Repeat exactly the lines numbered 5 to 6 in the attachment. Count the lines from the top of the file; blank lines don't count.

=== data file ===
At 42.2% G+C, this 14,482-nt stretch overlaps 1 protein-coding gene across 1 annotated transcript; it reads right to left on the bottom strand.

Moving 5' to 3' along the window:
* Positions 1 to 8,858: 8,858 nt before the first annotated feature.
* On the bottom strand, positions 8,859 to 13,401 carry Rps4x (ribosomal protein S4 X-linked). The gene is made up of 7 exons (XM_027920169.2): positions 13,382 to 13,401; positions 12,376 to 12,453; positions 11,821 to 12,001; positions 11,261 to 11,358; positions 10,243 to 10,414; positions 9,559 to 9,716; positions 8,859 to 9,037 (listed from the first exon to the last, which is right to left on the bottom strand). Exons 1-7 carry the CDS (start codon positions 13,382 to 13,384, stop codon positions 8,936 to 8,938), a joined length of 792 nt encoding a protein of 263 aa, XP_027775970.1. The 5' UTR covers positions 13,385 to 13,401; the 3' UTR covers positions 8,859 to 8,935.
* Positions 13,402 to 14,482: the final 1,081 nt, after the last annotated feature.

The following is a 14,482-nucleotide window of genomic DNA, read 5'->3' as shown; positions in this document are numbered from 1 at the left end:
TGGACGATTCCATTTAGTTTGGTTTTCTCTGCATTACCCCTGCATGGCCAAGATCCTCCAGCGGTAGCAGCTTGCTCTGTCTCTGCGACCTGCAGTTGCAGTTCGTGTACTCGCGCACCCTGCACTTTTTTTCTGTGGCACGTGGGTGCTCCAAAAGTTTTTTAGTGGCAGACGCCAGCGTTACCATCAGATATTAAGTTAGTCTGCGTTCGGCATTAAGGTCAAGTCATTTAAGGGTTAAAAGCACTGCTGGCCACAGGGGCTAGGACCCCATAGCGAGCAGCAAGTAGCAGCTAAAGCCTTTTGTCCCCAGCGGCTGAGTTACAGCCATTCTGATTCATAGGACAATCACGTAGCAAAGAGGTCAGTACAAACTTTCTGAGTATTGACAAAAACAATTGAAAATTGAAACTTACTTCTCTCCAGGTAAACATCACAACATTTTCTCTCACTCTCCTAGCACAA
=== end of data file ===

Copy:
* Positions 13,402 to 14,482: the final 1,081 nt, after the last annotated feature.

The following is a 14,482-nucleotide window of genomic DNA, read 5'->3' as shown; positions in this document are numbered from 1 at the left end: